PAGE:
The Covid is a reminder of Peter’s exhortation to 'live your lives as strangers here in reverent fear' is written in the context of sanctification. Though we travel as strangers or temporary residents, the Lord wants us to fulfill our part of the Great Commission. This understanding should be the basis of our response to the needs of the stranger, alien and the migrant. 

The Apostle Paul encourages believers to demonstrate love for the stranger (Romans 12:13).Being a chosen race they were to embrace, their alien status in the world so that their lives could reflect the kingdom values. They were to loosely hold to power, status and possessions (I Peter 2:11-12). This will be possible if we disciple God’s people to be Kingdom focused and directed by the word of God.

The pandemic was a reminder that we need to be intentional in building community. City Churches are disciples committed to the Kingdom and to one another in a deep and long term way. The mark of such relationships should be open sharing, mutual support and accountability because God’s mission in Cities is more than simply the rescue of lost souls but seeking shalom of the city.

A call to bridge the digital divide

Dr. Jay Matenga, Executive Direc tor of the World Evangelical Alliance Mission Commission, has commented that Covid-19 has resulted in technological advanc ements in the service of mission. 

With strict lockdown and standard operating procedures in place, Churches had to close down their facilities and find new ways of reaching out to congr egations. Gradually Churches had to bridge the digital divide by using the social media. 

Churches will have to continue to build a robust digital infras tructure that enables people to participate in services easily and from anywhere. This will mark the continuation of the ministry of the Church to share the love and hope of the Kingdom when death and despair is rampant. 

And this is where the millennials and generation Z can play a vital role. They are digitally wired and can create excellent platforms for evangelism and discipleship through the net and media. This can promote regular engagement with the members and can keep people connected. 

This pro active engagement with the digital space will help urban Churches promote fellowship with the congregants and also create a space to engage generation Z who live in the digital world. 

Apostle Paul and his team used the Roman highways to spread the gospel. Today Urban Churches are called to proactively use the “new cyber superhighways” in their mission in Cities. 

A call to develop a culture of generosity

Mental health, unemployment and the resultant brokenness, grief and despair as a result of the pandemic is a call to the Churches to develop a culture of generosity. These are issues which the Urban Churches are going to face in magnified proportions in the days to come. 

For India something that gripped the attention of the nation was the plight of the migrants whose vulnerability and pain was exposed due to the lockdown and lack of a regular income. 

Concern for the poor and the stranger is something God desires of his people. It is manifesting the love and justice of God and should be an integral aspect of the church’s ministry. It is only then that it can add credibility to the message it proclaims. This will be the right context to understand and minister to the migrants who come in large numbers to our cities.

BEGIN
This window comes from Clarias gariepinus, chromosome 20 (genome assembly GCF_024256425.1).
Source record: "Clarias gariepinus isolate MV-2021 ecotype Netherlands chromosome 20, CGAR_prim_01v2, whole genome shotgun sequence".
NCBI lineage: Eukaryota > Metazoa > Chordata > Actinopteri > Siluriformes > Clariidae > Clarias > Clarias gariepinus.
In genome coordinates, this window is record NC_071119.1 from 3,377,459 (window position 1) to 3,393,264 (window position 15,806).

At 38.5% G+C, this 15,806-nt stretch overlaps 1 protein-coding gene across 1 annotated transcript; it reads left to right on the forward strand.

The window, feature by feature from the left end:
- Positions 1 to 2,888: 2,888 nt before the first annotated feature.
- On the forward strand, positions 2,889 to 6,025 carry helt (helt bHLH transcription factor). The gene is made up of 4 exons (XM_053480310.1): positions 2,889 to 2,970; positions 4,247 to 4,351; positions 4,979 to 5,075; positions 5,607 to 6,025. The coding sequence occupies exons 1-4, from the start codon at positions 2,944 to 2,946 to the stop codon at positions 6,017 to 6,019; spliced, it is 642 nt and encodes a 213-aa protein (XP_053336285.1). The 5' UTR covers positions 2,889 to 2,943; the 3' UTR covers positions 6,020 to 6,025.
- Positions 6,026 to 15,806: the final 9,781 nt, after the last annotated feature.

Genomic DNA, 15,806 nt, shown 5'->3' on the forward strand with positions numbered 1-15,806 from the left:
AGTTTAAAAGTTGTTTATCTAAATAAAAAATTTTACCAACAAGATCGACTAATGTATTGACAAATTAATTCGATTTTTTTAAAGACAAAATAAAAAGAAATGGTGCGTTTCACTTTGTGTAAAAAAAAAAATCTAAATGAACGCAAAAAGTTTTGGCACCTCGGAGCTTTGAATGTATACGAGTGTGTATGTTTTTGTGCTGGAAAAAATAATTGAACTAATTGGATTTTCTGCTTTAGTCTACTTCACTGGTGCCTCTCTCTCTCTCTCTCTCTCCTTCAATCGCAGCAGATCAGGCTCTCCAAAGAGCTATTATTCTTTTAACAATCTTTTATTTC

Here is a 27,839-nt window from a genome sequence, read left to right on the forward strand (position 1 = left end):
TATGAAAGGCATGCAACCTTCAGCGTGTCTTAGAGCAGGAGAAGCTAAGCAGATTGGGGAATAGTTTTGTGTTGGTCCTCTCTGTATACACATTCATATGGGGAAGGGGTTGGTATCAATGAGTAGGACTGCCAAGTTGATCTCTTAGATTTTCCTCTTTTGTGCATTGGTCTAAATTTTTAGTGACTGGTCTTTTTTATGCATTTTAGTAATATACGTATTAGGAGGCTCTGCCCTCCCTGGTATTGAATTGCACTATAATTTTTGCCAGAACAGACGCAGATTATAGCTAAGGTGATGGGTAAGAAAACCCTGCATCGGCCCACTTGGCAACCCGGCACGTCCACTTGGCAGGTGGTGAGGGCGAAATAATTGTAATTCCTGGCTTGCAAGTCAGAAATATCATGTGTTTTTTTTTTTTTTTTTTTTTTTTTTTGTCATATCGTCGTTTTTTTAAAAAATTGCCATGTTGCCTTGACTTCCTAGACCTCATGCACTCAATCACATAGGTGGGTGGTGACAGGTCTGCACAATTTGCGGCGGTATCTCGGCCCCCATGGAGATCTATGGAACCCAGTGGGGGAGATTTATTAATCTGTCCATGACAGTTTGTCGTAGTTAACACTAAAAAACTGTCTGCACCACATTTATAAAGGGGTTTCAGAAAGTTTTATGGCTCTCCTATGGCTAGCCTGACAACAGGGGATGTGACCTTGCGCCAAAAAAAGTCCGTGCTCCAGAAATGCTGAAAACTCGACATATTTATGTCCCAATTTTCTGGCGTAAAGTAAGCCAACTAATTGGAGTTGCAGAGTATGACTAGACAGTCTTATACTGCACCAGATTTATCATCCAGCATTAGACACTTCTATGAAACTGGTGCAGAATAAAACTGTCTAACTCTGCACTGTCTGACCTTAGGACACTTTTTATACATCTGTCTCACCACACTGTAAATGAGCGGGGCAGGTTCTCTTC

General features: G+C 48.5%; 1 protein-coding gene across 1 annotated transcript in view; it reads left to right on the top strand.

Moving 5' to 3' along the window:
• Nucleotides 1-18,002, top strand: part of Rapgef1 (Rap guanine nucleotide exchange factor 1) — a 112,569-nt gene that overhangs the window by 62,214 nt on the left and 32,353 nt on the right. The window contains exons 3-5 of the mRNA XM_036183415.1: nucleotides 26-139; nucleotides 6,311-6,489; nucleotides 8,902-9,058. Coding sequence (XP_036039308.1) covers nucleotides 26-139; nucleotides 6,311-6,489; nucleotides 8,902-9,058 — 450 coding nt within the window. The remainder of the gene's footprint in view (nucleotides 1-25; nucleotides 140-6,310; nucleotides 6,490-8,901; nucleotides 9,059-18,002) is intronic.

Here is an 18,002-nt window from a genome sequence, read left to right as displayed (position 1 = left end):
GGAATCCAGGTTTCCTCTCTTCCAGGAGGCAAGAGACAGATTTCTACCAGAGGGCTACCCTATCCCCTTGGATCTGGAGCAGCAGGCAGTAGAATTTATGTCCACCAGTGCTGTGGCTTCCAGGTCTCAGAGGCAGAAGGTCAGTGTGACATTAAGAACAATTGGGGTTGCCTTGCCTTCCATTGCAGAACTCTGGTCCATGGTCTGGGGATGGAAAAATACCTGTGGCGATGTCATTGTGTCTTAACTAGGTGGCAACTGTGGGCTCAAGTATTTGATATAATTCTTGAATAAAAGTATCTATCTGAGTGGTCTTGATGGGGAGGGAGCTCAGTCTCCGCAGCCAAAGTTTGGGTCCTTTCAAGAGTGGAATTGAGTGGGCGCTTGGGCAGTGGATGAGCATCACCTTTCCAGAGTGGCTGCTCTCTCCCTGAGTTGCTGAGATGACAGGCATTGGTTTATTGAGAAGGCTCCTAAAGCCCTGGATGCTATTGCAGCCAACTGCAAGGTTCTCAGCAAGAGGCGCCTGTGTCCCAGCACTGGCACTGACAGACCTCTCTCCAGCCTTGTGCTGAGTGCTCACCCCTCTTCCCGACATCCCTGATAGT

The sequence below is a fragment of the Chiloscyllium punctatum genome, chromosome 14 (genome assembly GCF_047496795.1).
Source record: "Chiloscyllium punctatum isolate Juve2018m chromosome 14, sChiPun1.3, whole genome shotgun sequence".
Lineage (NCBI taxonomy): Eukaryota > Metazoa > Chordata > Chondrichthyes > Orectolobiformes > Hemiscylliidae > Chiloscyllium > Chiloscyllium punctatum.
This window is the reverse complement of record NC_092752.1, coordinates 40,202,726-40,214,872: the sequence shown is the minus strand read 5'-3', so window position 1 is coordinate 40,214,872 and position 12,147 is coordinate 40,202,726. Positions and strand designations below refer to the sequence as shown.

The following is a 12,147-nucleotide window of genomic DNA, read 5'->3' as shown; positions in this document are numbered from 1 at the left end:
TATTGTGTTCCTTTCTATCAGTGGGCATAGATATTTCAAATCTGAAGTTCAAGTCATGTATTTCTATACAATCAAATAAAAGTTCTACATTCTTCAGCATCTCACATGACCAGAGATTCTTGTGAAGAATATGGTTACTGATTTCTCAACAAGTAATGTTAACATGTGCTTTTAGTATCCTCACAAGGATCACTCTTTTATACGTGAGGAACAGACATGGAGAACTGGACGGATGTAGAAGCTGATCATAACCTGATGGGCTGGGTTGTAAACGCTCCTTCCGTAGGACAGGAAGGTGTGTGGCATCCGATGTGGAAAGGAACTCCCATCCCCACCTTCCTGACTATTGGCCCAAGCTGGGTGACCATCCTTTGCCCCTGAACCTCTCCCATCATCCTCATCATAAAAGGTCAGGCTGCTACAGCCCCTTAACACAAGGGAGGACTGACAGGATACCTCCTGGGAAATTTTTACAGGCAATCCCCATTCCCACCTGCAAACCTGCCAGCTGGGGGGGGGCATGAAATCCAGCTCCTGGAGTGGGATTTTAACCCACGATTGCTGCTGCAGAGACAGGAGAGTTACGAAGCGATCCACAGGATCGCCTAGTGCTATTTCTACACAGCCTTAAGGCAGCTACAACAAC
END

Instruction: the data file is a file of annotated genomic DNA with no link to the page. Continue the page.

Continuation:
Scripture clearly evidences that God has a special place in his heart for the poor and the needy. The three Hebrew words used in connection with the poor are-ebyon- the one who is lacking something, dal-the weak one, the frail one and ani-the bent over one. All these imply the crushing, disadvantaged experience of the poor and the stranger especially in the context of the pandemic. 

Both in Leviticus and Deuteronomy laws are designed to promote a sense of responsibility to those beyond their own kinsmen. It was commanded that what remains in the fields after the harvest and the gathering of olives and grapes should not be collected; it is for the alien, the orphan, and the widow (Deuteronomy 24:19-21; Leviticus 19:9-10). 

Bryant Myers in his book, “Walking with the Poor”, states that the poor are people, found in families, communities and the corresponding social systems. The biblical narrative tells us that they are made in the image of God and have gifts, skills and the potential to become kingdom-like.  

However in the words of Dr. Christian Jeykumar, they are trapped inside a system of disempowerment made up of interacting social, spiritual, a cultural system that includes their world view. Hence, Jesus instructs that the objects of our hospitality should be the poor, crippled, lame, and blind, those who seem to bring little to the relationship (Luke 14:12-14).

The observation of the Lausanne Committee for World Evangelization’s Consultation on Reaching the Urban Poor is also on similar lines

“We believe the basic strategy for the evangelization of the urban poor is the creation or renewal of communities in which Christians live and share equally with others. These communities function as a holistic redemptive presence among the poor, operate under indigenous leadership, demonstrate God's love, and invite men, women and children to repentance, faith and participation in God's kingdom.”